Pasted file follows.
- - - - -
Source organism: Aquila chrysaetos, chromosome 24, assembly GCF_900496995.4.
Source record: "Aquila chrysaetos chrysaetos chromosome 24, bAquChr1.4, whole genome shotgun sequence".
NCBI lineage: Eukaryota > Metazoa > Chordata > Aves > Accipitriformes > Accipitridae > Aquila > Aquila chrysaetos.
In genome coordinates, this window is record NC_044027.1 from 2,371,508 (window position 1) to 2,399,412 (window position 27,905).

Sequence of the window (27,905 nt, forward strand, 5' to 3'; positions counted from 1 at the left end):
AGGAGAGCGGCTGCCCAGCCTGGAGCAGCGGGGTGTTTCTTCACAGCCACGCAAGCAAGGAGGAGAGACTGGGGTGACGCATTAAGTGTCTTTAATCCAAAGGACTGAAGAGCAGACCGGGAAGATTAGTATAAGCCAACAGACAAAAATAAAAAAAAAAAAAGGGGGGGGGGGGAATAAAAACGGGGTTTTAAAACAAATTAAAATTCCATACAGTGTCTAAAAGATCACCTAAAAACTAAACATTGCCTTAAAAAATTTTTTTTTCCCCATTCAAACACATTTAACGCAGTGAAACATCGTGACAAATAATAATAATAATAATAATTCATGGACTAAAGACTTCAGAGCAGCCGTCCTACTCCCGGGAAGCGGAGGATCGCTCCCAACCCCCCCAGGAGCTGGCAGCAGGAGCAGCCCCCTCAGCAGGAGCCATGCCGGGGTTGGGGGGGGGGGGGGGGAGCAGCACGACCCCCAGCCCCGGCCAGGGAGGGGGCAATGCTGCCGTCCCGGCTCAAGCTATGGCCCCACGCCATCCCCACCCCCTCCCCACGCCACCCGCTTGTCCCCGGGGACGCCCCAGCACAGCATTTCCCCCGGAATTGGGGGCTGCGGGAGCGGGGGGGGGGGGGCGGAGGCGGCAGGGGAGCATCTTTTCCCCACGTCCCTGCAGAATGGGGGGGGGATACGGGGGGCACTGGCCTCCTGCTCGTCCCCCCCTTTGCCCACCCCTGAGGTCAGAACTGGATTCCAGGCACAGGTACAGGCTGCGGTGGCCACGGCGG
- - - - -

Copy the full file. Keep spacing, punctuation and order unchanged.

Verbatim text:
Source organism: Aquila chrysaetos, chromosome 24, assembly GCF_900496995.4.
Source record: "Aquila chrysaetos chrysaetos chromosome 24, bAquChr1.4, whole genome shotgun sequence".
NCBI lineage: Eukaryota > Metazoa > Chordata > Aves > Accipitriformes > Accipitridae > Aquila > Aquila chrysaetos.
In genome coordinates, this window is record NC_044027.1 from 2,371,508 (window position 1) to 2,399,412 (window position 27,905).

Sequence of the window (27,905 nt, forward strand, 5' to 3'; positions counted from 1 at the left end):
AGGAGAGCGGCTGCCCAGCCTGGAGCAGCGGGGTGTTTCTTCACAGCCACGCAAGCAAGGAGGAGAGACTGGGGTGACGCATTAAGTGTCTTTAATCCAAAGGACTGAAGAGCAGACCGGGAAGATTAGTATAAGCCAACAGACAAAAATAAAAAAAAAAAAAGGGGGGGGGGGGAATAAAAACGGGGTTTTAAAACAAATTAAAATTCCATACAGTGTCTAAAAGATCACCTAAAAACTAAACATTGCCTTAAAAAATTTTTTTTTCCCCATTCAAACACATTTAACGCAGTGAAACATCGTGACAAATAATAATAATAATAATAATTCATGGACTAAAGACTTCAGAGCAGCCGTCCTACTCCCGGGAAGCGGAGGATCGCTCCCAACCCCCCCAGGAGCTGGCAGCAGGAGCAGCCCCCTCAGCAGGAGCCATGCCGGGGTTGGGGGGGGGGGGGGGGAGCAGCACGACCCCCAGCCCCGGCCAGGGAGGGGGCAATGCTGCCGTCCCGGCTCAAGCTATGGCCCCACGCCATCCCCACCCCCTCCCCACGCCACCCGCTTGTCCCCGGGGACGCCCCAGCACAGCATTTCCCCCGGAATTGGGGGCTGCGGGAGCGGGGGGGGGGGGGCGGAGGCGGCAGGGGAGCATCTTTTCCCCACGTCCCTGCAGAATGGGGGGGGGATACGGGGGGCACTGGCCTCCTGCTCGTCCCCCCCTTTGCCCACCCCTGAGGTCAGAACTGGATTCCAGGCACAGGTACAGGCTGCGGTGGCCACGGCGG